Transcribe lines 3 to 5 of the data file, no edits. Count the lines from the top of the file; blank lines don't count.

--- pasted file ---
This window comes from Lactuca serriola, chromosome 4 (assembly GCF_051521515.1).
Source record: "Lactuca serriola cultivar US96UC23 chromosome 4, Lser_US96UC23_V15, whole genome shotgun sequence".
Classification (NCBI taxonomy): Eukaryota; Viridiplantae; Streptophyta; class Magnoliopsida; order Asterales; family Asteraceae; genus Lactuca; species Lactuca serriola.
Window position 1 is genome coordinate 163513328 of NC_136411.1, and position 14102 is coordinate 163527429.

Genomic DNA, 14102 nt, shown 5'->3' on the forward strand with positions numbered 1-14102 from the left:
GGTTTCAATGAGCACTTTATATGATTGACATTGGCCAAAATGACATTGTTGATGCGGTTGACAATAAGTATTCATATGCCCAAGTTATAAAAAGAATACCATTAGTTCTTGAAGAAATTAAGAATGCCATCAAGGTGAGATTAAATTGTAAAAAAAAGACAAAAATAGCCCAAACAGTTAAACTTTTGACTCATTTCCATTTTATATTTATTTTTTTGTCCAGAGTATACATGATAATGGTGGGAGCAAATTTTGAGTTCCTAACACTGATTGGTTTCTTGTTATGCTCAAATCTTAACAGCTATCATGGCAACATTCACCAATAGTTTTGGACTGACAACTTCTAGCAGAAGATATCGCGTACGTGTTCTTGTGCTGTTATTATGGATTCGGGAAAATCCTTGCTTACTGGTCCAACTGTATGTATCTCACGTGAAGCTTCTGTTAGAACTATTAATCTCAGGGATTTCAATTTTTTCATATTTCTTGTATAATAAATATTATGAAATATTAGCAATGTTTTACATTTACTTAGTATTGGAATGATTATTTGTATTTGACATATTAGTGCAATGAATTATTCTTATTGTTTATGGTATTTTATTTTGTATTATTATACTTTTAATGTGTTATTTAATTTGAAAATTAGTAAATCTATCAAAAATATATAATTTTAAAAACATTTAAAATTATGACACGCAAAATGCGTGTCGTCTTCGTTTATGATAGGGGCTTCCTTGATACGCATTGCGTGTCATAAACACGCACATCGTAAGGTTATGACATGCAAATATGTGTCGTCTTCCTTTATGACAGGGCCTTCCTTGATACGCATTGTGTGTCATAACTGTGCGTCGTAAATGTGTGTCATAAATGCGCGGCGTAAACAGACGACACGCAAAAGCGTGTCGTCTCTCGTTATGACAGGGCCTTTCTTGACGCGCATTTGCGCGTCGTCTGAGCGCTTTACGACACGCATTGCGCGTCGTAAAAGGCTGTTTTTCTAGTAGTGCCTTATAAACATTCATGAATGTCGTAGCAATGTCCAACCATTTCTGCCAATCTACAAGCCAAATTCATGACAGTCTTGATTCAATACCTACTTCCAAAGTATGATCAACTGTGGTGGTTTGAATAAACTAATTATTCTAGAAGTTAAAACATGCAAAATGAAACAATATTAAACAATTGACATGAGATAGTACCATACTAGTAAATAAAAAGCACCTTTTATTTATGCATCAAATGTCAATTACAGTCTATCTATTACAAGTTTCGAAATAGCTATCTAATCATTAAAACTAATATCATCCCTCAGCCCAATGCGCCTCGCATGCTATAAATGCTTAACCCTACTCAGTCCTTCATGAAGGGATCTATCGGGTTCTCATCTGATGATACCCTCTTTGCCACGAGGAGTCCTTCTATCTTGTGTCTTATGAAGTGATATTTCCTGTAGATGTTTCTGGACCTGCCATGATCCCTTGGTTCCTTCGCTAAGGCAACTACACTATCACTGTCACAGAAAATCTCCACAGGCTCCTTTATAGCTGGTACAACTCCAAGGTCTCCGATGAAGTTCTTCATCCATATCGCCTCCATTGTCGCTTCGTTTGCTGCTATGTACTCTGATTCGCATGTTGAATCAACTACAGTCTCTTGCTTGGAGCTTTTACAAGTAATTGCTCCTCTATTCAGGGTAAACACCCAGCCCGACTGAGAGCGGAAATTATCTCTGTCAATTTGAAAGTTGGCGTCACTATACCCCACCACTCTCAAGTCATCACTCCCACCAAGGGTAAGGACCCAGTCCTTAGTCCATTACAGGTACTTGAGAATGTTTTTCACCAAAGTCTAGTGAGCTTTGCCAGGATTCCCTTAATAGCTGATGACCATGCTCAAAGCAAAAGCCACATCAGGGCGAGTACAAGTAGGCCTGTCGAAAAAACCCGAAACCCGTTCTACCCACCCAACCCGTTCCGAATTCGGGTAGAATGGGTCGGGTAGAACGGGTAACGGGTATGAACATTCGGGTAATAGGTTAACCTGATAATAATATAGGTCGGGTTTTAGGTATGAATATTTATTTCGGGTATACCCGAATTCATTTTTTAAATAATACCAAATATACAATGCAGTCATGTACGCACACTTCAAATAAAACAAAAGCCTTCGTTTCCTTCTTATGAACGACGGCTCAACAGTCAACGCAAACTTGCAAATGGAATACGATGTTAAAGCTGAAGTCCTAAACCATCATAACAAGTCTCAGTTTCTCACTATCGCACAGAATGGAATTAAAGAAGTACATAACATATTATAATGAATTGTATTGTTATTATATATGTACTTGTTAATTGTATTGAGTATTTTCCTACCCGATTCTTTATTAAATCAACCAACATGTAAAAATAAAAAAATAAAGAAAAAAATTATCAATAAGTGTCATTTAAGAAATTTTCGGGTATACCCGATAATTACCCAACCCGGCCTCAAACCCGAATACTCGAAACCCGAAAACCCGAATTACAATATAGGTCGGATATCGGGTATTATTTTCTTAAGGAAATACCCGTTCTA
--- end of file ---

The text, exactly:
Classification (NCBI taxonomy): Eukaryota; Viridiplantae; Streptophyta; class Magnoliopsida; order Asterales; family Asteraceae; genus Lactuca; species Lactuca serriola.
Window position 1 is genome coordinate 163513328 of NC_136411.1, and position 14102 is coordinate 163527429.

Genomic DNA, 14102 nt, shown 5'->3' on the forward strand with positions numbered 1-14102 from the left: